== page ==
Bristol-Myers Squibb's Indiana Operations, Wyeth's Montreal EH&S Teams Win the 2005 Pharmaceutical Manufacturing Team of the Year Awards; FDA's PAT Team Also Recognized for its Pioneering Work

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Only a few years ago, drug companies were described as "behind potato chip makers" in the quality and efficiency of their manufacturing operations. Drug manufacturing reportedly costs the industry over $90 billion per year. Operational Excellence programs and teamwork are changing that picture. This year, Pharmaceutical Manufacturing magazine recognizes BMS' Indiana Tech Ops and Wyeth's Montreal EHS teams for outstanding improvements in manufacturing efficiency, product quality and workplace safety. FDA's Process Analytical Technology (PAT) team will receive a separate award for initiating important changes to facilitate manufacturing improvement

Teams from Bristol-Myers Squibb and Wyeth Pharmaceuticals have won the inaugural Team of the Year awards sponsored by Putman Media and Pharmaceutical Manufacturing magazine. The awards recognize drug manufacturing teams that have made outstanding improvements in efficiency and quality at their facilities.

Drug makers have lagged behind non-regulated industries in adopting some of the quality improvement programs, such as Lean Manufacturing or Six Sigma, that are now the rule in other industries. Today, as drug companies aim to reduce the cost of medications and improve quality, the role of manufacturing is becoming more important than ever. These awards are the first to recognize the people leading the effort to improve drug manufacturing.

BMS’s Indiana Technical Operations team, led by John Wellemeyer, won the Gold Award in the large-scale projects category, for a highly successful Lean Manufacturing initiative undertaken by the entire manufacturing team at its Evansville and Mt. Vernon, Indiana sites.

Led by Denis Laflamme, Wyeth Pharmaceuticals' Environmental Health & Safety team, based in St.Laurent (Montreal), was the Gold prize winner in the small-scale project category, for a team-driven program that transformed the plant into a model for worker safety and welfare.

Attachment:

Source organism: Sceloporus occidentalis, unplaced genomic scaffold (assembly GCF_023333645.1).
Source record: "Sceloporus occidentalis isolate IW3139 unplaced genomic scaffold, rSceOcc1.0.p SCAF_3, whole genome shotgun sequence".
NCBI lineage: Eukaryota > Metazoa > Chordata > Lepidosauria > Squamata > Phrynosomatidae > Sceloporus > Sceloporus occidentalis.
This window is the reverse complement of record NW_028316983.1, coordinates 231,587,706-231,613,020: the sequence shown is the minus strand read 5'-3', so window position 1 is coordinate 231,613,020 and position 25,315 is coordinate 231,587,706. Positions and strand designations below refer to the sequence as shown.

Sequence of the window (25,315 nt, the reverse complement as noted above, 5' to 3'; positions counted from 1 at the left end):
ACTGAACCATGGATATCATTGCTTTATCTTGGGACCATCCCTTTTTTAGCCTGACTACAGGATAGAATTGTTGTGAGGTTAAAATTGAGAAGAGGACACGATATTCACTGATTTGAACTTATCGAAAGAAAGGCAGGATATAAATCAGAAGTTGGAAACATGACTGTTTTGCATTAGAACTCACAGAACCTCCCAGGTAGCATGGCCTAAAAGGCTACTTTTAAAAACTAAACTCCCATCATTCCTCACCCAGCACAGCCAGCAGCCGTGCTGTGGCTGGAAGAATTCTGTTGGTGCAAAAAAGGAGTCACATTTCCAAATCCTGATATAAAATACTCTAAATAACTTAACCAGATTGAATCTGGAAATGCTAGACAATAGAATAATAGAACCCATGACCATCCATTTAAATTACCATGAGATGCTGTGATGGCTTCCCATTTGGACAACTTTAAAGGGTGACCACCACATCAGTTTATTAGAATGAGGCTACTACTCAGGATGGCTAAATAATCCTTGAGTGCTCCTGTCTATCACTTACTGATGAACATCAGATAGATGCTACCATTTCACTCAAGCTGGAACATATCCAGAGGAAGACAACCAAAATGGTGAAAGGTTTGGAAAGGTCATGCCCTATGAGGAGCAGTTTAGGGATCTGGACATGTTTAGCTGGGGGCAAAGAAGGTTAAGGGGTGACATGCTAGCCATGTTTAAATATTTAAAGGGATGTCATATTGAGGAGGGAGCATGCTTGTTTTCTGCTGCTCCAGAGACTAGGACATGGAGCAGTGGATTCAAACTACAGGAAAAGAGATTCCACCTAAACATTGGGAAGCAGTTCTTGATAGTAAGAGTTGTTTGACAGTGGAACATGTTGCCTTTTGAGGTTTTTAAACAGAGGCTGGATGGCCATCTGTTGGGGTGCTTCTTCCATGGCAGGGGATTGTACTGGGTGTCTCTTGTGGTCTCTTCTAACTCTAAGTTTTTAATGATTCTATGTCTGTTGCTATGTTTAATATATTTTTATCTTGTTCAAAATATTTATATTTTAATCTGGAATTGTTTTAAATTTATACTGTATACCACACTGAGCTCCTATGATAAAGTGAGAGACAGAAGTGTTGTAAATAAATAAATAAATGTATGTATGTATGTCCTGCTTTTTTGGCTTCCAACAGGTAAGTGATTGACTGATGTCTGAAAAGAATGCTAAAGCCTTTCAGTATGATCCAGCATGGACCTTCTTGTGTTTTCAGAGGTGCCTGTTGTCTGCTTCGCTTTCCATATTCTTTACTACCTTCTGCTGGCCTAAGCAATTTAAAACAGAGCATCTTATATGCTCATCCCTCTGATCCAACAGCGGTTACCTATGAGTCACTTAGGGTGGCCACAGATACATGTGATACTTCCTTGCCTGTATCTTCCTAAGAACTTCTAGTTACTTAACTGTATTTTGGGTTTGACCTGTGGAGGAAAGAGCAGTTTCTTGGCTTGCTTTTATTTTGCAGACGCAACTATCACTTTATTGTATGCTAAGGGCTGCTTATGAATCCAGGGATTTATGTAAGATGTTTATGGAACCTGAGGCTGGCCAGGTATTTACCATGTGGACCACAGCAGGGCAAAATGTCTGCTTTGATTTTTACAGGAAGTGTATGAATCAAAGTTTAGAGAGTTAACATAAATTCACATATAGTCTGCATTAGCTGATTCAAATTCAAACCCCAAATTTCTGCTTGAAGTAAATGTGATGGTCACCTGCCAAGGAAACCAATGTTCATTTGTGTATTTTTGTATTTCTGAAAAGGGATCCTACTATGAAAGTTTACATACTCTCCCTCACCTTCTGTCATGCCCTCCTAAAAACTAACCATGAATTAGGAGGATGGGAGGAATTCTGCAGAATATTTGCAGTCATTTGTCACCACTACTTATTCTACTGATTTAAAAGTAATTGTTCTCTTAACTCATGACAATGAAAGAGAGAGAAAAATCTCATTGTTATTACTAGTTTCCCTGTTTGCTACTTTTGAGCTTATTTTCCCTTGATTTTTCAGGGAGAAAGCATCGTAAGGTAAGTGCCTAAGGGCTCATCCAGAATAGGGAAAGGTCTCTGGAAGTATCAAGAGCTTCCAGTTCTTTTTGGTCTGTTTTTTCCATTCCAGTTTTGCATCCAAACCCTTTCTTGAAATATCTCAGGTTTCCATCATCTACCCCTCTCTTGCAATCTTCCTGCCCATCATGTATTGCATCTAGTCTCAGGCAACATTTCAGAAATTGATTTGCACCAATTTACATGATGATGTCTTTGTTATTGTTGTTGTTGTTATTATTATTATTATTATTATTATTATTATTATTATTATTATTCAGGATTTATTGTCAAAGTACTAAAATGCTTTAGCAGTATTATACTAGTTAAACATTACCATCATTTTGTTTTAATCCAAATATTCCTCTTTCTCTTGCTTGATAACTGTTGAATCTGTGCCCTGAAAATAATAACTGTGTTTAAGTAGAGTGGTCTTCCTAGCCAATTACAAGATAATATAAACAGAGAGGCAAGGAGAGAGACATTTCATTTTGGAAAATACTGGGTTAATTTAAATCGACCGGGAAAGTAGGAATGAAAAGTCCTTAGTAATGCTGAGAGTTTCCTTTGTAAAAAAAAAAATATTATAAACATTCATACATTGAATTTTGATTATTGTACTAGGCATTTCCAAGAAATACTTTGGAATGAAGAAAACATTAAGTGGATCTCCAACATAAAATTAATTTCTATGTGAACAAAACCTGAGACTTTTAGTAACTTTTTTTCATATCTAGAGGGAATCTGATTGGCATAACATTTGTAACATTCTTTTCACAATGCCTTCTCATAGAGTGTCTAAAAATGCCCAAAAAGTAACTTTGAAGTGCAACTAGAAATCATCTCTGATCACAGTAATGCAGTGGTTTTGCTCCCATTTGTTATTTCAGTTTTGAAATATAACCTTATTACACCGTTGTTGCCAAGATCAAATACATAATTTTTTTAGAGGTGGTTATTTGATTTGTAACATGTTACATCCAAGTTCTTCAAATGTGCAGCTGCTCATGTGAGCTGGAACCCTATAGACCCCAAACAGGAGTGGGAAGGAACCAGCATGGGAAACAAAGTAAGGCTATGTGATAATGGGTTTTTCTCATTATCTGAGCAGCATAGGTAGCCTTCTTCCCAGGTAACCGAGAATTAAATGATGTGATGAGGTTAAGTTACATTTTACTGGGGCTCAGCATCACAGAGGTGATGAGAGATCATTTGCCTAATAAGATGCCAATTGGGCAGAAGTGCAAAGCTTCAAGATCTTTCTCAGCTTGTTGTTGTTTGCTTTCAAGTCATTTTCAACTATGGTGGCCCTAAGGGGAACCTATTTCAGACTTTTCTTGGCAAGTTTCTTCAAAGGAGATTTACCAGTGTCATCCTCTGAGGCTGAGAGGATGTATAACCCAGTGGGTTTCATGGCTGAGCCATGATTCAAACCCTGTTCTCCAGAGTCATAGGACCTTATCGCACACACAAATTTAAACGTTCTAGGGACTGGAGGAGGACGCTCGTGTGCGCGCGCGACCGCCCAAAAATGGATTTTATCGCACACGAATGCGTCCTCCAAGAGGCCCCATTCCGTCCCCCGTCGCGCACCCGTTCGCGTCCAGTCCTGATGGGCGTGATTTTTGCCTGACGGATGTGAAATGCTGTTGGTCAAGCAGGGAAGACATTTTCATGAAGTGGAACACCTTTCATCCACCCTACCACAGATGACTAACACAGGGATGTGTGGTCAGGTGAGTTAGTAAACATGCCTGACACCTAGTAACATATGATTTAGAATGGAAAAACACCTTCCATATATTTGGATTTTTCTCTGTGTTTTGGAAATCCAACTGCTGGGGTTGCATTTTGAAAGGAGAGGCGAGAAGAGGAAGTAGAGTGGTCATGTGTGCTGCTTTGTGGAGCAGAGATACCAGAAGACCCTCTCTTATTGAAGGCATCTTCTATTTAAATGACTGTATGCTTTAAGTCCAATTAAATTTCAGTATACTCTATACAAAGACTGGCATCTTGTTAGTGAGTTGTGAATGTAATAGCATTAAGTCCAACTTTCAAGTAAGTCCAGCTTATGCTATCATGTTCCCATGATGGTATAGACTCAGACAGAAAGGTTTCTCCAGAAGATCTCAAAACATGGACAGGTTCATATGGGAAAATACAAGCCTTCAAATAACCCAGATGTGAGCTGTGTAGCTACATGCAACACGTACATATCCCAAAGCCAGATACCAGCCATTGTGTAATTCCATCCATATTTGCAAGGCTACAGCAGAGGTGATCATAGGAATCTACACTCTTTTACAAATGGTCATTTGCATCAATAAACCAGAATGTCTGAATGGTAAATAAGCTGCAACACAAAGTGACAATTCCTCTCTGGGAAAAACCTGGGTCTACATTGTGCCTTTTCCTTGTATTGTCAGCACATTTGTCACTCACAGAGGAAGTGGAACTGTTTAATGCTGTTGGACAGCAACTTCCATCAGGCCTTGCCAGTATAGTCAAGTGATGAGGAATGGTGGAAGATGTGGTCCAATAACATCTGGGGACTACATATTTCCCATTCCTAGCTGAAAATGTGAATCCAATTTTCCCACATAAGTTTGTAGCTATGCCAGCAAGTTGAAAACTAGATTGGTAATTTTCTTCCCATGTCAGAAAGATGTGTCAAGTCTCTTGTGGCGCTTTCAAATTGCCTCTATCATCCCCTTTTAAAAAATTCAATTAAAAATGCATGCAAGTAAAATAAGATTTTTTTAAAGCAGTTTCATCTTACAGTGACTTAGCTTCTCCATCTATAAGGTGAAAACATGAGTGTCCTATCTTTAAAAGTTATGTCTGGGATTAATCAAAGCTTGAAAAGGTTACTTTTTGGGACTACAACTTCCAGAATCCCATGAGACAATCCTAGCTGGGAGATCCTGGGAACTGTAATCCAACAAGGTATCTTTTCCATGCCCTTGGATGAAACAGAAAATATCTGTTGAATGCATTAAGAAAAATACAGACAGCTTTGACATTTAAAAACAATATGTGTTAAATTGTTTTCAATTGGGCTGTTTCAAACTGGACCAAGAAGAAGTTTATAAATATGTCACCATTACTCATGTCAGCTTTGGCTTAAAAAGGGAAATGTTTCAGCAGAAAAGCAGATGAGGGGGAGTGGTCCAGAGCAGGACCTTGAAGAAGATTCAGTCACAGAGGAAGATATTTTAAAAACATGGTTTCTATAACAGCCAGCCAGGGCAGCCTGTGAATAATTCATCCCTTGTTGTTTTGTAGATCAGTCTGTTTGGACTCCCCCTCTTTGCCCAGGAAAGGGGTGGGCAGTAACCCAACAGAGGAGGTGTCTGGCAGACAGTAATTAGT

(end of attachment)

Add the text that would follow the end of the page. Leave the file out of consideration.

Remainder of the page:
The U.S. Food and Drug Administration’s Process Analytical Technology (PAT) team won a separate award. Led by Ajaz Hussain, the team has initiated important changes in the regulatory framework. The team has evaluated analytical technologies and modeling methods for testing drug quality during manufacturing, and FDA has approved the use of these methods. If adopted by the drug industry, these technologies would substantially reduce the cost of making pharmaceuticals, while allowing manufacturers to improve product quality.    

Silver Award winners are Novartis’ Tech Ops Team in Suffern, N.Y., in the large-scale category, and Nutri Granulations’ team in La Mirada, Calif., in the small-scale category.

Receiving Bronze Awards are Baxter Healthcare’s North Cove Facility’s 1-L IV Solutions Team in Marion, N.C., and Pfizer’s Tri Blender and Process Improvement teams in Kalamazoo, Mich. Alza Corp.’s IONSYS manufacturing team in Vacaville, Calif. has won honorable mention for its work in preparing a combination drug-device for commercialization.

Teams were judged (with any indicators of company name or site location removed) by a panel of independent experts from J&J, Roche Pharmaceuticals, Light Pharma, ARC Advisory Group, and other organizations.

Each team was rated based on the challenge, scope and team aspect of the project it undertook, as well as the results and lasting impact it would have on the organization and team members. Winners will be awarded at their facilities this Spring.

“The winning teams demonstrate the end of top-down leadership in drug manufacturing,” said Pharmaceutical Manufacturing publisher John Huff. “Team leaders at these organizations work side by side with teams so that each member clearly sees the connection between his or her work each day and the quality and cost of medications reaching the consumer.” All finalists were featured in the April issue of Pharmaceutical Manufacturing. Their stories can also be read at http://www.PharmaManufacturing.com.

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Agnes Shanley